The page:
We’re all familiar with EasyJet and I’m sure that many of us have had the pleasure of travelling with them at some point in our lives, be it for business or leisure. The headline-grabbing budget airline recently announced its intentions to expand its online holiday business, taking it one step further on the journey to becoming a complete holiday provider.
Is this a straight-forward move to snap up a greater market share, or is it more likely a strategic move linked to the growing demand for consumers to book their whole holiday from a single place. In 2017, 87% of Britons took a holiday, either in the UK or abroad – and 83% of them booked their holidays online, compared to just 17% who did it in person.
We’ve seen travel agents all but vanish from the high street in the last 10 years. In fact, those born in the 2000s are unlikely to have ever been in one. For their benefit, let’s take a walk down memory lane: a travel agent’s job would involve taking the time to get to know the customer, asking them about their needs, budget and preferences. At that stage, they would combine these details with their own experience and knowledge. The result? The customer walks out of the shop with a fully booked, personalised holiday, from start to finish!
We’ve moved from the golden age of the package holiday, where the travel agent supported customers through the bewildering range of options to a savvy new generation of consumers who expect to be able to tailor every aspect of their holiday online for themselves. And this is exactly why brands like EasyJet are looking to offer more than just flights.
Front runners in the travel sector such as Airbnb have shown how important authentic, local experiences are to people – with the site not only letting people stay in real homes across the globe but also allowing hosts and city dwellers to build their own experiences on the site.
However, most travel websites have been slow to catch on to this trend and still don’t have the capabilities to offer this level of service, so what do they need to start thinking about?
Make it personal
With more data than ever now at our fingertips, travel websites should be using customer data to create individualised journeys. By collating personal data from multiple channels such as social media accounts, brands can begin to build individual customer profiles. This information can then be used to suggest and guide holidaymakers to relevant content. One word of warning though: brands should be transparent about how they’re using customer data and need to ensure customers opt-in so that they don’t harm the trust in their brand.
Make it easy
When thinking about their website design, travel companies should focus on curating and structuring content in a way that makes it simple for the user to find what they are looking for. Even if a website has everything a customer could ever ask for, having to navigate a complex journey will frustrate consumers and increase the likelihood of them leaving the site.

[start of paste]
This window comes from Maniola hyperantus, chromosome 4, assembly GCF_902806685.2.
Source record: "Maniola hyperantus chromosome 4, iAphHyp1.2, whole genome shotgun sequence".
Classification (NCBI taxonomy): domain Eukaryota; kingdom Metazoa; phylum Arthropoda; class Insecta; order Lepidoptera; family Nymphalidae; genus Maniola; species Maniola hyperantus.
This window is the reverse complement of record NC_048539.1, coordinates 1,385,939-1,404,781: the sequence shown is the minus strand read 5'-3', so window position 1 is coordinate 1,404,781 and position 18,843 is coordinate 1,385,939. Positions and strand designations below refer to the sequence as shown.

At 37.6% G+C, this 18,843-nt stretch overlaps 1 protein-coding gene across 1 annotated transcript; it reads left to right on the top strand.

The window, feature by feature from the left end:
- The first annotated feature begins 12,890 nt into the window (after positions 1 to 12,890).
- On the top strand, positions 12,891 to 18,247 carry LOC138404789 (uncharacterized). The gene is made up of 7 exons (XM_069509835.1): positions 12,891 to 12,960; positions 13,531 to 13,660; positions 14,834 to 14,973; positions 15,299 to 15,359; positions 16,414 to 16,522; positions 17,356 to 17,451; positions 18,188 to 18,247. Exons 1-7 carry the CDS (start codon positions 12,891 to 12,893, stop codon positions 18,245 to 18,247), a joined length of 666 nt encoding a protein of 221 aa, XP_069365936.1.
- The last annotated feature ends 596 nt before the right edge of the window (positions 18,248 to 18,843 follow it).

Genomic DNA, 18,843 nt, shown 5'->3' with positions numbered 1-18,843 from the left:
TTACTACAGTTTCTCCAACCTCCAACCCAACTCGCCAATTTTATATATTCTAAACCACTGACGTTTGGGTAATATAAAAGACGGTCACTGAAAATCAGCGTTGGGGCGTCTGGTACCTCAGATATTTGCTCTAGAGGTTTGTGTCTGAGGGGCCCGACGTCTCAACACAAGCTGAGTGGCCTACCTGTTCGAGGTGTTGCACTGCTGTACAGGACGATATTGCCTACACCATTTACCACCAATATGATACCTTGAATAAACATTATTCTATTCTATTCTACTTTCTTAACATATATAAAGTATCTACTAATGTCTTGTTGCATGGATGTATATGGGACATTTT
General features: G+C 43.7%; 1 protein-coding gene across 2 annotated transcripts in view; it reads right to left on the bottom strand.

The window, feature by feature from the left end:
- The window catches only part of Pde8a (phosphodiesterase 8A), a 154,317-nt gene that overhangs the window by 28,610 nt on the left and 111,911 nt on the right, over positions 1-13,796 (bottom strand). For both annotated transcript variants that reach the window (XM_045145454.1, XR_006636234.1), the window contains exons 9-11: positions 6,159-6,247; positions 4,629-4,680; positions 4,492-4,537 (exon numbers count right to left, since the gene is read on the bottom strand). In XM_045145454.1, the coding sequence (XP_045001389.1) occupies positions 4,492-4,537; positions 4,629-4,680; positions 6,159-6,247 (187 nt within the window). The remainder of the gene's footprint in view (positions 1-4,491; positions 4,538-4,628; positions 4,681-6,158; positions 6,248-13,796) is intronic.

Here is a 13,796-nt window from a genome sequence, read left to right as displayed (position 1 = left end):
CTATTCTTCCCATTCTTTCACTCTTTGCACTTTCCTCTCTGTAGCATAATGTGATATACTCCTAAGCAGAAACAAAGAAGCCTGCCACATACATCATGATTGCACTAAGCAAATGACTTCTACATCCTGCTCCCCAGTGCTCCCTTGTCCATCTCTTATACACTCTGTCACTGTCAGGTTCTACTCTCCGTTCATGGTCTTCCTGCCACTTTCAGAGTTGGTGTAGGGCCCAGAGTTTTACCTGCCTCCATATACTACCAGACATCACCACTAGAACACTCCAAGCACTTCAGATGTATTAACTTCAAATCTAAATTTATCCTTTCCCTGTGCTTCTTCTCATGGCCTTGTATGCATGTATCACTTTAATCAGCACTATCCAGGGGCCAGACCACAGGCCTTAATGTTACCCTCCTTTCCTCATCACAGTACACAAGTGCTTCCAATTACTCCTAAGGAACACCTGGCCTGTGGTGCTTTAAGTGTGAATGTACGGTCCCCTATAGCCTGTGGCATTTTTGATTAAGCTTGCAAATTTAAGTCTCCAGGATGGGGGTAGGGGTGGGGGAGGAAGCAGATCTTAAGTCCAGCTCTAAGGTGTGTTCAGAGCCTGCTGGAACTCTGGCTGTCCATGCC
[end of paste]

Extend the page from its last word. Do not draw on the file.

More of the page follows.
It’s also important to remember that not all users browse online in the same way – some are focussed bookers who know exactly what they want, and others are looking for a more inspirational, experiential journey.
Make it insightful
The latest breakthroughs in data analysis and machine learning not only make it possible for travel websites to suggest trips based on the data that customers provide, but also to leverage data taken from external sources. For example, if someone is searching for ‘activities in London’ and the company knows they like active experiences – but the weather reports say it will be raining – the website could suggest a number of indoor sporting activities. This insight will help customers pick the right experiences and also help them make the most of their day out.
Make it help retention
Ultimately, a brand wants a customer to book every aspect of their trip on its site; they don’t want them just booking a hotel, then heading to a different website for car hire and another one to arrange additional activities. Designing the website so that it can effectively suggest relevant added extras at the right times will help keep holidaymakers on the site. A great example of this is Booking.com; it has designed a tool that not only maps out the customer’s full holiday itinerary, but also gives examples and suggestions throughout to make sure that the person is staying on the site and booking their entire holiday through Booking.com.
Make it good at upselling
Basket abandonment on travel websites is a real issue, with many online shoppers often making it all the way to the check-out and then exiting. This is likely because they are trying to find out if there are any hidden costs – we’ve all done it! Using chatbots and automated follow ups can be a fantastic way to convert those baskets into sales. For example, a chatbot could pop up and offer customers a discount if they check out in the next 20 minutes to help encourage them to complete, rather than exit and make a decision later.
The opportunities presented to the travel industry by these technologies are huge. But while aspiring to offer highly personalised customer experiences is all very well, getting the implementation right is crucial. The most important thing is that brands use customer data in a positive way. After all, providing a personalised experience is only good if customers find it engaging and useful. Failures in this area can quickly damage trust, and ultimately cause more harm than good.